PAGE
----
In parallel with our deep involvement in writing the AVO Guide, we have been reading and disseminating the research that has been carried out around the world on solutions for natural ventilative cooling. We believe that natural or passive ventilative cooling could offer a more sustainable solution than a mechanical solution. The London Plan Policy 5.9 outlines a cooling hierarchy that places natural ventilation above mechanical solutions. The simplest – and usually the default – solution for natural ventilative cooling is to rely on opening windows. But if sufficiently opening windows to effectively mitigate overheating permits excessive external noise ingress, what options are there for the designer? You can watch the presentation below, and download the full paper.
In this paper we explore the possible application of attenuated vents to enable passive ventilative cooling in noisy environments, where opening windows for this purpose is not acoustically feasible. The paper starts with a little background on ventilative cooling and descriptions of the terms that is is necessary to understand. There is a refresher on ventilation opening terminology, including free area, equivalent area, effective area, and discharge coefficient. This is necessary to understand the ventilation performance of a vent, so that the sound insulation performance can be compared on a like-for-like basis with ventilation performance.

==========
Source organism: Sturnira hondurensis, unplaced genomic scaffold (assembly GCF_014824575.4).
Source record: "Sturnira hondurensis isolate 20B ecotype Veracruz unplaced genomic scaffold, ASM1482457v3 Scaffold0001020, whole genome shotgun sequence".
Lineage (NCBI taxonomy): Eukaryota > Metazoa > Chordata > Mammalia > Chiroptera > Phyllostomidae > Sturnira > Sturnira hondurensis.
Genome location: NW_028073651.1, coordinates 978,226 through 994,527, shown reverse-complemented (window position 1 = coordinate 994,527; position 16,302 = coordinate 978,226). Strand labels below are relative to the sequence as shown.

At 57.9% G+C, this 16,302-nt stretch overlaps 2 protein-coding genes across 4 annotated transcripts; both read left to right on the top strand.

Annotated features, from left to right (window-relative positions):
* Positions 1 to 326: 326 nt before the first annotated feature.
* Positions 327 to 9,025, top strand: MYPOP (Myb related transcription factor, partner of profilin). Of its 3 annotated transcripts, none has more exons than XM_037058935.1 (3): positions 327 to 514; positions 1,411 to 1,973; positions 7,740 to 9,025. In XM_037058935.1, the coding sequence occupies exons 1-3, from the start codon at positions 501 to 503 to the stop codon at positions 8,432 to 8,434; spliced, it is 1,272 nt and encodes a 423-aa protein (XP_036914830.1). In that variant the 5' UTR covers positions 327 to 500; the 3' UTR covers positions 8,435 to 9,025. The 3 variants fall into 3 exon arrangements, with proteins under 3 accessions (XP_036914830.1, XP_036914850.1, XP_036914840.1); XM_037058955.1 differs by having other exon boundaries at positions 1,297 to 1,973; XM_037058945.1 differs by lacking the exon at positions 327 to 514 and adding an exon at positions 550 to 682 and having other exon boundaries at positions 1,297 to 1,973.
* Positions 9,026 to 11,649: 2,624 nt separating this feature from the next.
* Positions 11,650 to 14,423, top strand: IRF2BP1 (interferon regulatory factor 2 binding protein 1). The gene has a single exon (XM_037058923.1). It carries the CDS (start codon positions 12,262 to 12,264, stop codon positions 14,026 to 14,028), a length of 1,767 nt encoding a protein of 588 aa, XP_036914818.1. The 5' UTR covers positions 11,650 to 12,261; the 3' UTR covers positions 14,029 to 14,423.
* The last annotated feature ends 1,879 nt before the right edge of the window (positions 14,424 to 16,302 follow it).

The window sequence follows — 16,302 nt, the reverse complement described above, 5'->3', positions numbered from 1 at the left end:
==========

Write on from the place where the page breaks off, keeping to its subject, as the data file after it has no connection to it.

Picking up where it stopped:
The ventilation performance in terms of effective area of an open window – with particular dimensions, open a specified amount – is used as a benchmark to compare against different attenuated vents. Firstly, different types and styles of open window are compared for their sound insulation performance, by combining data from the Napier Study NANR116 with emerging information on the effective ventilation area of partially open windows. The discharge calculator is available to assess environmental conditions in schools and is likely to be included in a future revision to CIBSE Guide AM10.
The vent performance is compared in the same manner, against a reference value for ventilation effectiveness, so that the sound insulation values can be directly compared. This demonstrates which type of vent is most effective acoustically. Cost can also be taken into account, to determine the most cost-effective vent for any given performance requirements.
The application of attenuated vents is considered for a typical London flat. This illustrates how a good thermal design is needed to mitigate overheating, rather than simply attempting to rely on ventilative cooling, as otherwise the vent sizes required can easily be excessive.
The use of hybrid options, combining natural ventilation and a mechanical option to provide “boost” air flow, are also discussed.